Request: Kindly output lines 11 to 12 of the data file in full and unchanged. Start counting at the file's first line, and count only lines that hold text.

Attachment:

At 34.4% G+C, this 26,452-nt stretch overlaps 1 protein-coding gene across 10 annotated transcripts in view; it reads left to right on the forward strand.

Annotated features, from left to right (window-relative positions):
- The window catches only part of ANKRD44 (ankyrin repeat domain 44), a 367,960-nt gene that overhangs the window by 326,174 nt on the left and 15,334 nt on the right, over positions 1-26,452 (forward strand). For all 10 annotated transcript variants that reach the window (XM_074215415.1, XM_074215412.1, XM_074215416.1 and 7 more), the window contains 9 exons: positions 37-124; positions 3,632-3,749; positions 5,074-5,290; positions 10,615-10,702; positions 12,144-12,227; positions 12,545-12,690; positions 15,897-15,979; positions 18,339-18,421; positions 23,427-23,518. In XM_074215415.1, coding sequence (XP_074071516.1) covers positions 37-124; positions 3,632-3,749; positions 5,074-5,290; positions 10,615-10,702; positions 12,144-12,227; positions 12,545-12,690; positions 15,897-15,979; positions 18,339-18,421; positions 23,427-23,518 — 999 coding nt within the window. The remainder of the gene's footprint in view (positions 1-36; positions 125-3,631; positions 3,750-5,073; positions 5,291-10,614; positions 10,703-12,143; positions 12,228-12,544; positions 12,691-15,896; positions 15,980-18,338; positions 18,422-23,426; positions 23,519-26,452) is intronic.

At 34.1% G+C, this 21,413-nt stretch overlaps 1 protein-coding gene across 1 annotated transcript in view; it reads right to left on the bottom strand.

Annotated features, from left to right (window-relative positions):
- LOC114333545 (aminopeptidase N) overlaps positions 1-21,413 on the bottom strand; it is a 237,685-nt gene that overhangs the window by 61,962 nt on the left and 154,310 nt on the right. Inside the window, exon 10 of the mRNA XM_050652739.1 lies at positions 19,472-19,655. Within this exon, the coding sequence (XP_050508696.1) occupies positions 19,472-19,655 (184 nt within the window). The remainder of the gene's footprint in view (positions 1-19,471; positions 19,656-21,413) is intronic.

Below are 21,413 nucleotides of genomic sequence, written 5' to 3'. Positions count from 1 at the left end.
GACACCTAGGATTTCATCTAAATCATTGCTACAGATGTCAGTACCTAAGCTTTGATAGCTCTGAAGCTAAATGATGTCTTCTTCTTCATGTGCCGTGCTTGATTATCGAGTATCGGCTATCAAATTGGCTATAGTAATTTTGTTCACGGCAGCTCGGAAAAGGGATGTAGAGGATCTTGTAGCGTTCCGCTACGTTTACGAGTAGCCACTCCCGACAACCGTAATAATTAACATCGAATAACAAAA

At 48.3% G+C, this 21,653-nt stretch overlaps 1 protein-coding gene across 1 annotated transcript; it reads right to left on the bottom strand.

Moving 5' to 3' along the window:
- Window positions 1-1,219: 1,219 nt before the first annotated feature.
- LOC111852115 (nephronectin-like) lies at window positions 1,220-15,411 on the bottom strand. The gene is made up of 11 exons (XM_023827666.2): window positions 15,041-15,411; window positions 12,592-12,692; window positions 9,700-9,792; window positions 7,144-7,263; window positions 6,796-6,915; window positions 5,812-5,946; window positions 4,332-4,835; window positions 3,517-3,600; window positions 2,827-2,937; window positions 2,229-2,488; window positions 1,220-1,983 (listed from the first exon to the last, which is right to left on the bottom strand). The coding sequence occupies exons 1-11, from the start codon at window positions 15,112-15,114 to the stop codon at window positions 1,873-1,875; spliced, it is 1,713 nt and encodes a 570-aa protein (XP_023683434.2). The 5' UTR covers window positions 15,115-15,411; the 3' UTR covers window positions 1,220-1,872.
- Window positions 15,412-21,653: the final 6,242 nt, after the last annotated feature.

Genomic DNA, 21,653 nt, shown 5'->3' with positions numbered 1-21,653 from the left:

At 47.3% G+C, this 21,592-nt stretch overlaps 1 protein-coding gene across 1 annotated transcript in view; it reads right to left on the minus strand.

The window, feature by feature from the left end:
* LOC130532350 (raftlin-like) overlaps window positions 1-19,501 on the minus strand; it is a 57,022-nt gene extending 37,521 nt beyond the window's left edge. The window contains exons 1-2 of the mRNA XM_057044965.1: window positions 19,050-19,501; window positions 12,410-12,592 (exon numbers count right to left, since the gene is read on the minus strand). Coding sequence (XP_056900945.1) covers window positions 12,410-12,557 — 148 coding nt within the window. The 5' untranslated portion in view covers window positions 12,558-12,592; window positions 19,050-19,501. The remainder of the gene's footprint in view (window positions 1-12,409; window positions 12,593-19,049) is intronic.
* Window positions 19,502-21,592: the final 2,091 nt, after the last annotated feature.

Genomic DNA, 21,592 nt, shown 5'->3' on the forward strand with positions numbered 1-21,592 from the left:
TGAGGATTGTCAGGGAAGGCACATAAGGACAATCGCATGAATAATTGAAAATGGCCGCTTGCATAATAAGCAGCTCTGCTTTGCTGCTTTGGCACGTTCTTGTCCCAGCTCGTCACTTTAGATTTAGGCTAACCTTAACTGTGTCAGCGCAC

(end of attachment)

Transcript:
- Window positions 1-1,219: 1,219 nt before the first annotated feature.
- LOC111852115 (nephronectin-like) lies at window positions 1,220-15,411 on the bottom strand. The gene is made up of 11 exons (XM_023827666.2): window positions 15,041-15,411; window positions 12,592-12,692; window positions 9,700-9,792; window positions 7,144-7,263; window positions 6,796-6,915; window positions 5,812-5,946; window positions 4,332-4,835; window positions 3,517-3,600; window positions 2,827-2,937; window positions 2,229-2,488; window positions 1,220-1,983 (listed from the first exon to the last, which is right to left on the bottom strand). The coding sequence occupies exons 1-11, from the start codon at window positions 15,112-15,114 to the stop codon at window positions 1,873-1,875; spliced, it is 1,713 nt and encodes a 570-aa protein (XP_023683434.2). The 5' UTR covers window positions 15,115-15,411; the 3' UTR covers window positions 1,220-1,872.